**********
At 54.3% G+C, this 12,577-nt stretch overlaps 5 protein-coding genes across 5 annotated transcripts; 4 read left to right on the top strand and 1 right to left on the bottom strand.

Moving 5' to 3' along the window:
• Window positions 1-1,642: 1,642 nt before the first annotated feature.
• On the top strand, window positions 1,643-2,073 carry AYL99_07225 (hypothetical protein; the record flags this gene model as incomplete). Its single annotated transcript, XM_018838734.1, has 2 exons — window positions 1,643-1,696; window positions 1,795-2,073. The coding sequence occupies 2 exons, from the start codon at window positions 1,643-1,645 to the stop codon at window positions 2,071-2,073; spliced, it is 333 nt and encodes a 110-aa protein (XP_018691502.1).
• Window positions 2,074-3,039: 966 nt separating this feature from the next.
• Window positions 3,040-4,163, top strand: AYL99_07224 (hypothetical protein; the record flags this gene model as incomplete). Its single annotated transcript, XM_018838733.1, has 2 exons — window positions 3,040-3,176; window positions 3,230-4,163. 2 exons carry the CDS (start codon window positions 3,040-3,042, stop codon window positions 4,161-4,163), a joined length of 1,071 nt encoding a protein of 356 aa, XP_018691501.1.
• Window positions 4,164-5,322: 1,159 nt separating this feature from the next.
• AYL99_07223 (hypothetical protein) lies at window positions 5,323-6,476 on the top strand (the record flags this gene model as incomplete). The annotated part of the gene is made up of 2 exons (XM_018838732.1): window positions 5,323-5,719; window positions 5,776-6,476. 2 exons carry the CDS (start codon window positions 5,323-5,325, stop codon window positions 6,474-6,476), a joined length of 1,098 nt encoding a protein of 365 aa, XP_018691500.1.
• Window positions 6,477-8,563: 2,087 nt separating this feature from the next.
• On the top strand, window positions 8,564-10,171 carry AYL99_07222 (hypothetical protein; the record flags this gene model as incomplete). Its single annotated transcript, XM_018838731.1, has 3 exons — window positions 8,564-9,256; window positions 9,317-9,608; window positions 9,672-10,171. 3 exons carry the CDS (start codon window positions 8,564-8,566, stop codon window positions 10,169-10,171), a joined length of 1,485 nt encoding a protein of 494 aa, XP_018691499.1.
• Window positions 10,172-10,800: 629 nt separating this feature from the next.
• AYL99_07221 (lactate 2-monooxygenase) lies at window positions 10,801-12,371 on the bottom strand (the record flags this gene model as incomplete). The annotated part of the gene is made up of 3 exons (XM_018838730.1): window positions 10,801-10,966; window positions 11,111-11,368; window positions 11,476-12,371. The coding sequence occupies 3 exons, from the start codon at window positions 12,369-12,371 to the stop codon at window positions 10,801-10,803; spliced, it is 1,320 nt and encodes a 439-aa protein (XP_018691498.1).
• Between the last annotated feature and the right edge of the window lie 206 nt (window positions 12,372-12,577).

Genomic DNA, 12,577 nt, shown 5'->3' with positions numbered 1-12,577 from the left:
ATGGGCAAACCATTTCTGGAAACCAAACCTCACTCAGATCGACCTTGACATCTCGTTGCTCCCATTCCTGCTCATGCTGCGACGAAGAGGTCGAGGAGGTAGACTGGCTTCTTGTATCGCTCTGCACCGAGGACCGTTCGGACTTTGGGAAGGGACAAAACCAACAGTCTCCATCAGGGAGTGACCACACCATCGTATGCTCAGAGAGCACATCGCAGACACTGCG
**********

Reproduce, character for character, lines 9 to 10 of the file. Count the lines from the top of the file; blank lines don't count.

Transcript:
• Window positions 6,477-8,563: 2,087 nt separating this feature from the next.
• On the top strand, window positions 8,564-10,171 carry AYL99_07222 (hypothetical protein; the record flags this gene model as incomplete). Its single annotated transcript, XM_018838731.1, has 3 exons — window positions 8,564-9,256; window positions 9,317-9,608; window positions 9,672-10,171. 3 exons carry the CDS (start codon window positions 8,564-8,566, stop codon window positions 10,169-10,171), a joined length of 1,485 nt encoding a protein of 494 aa, XP_018691499.1.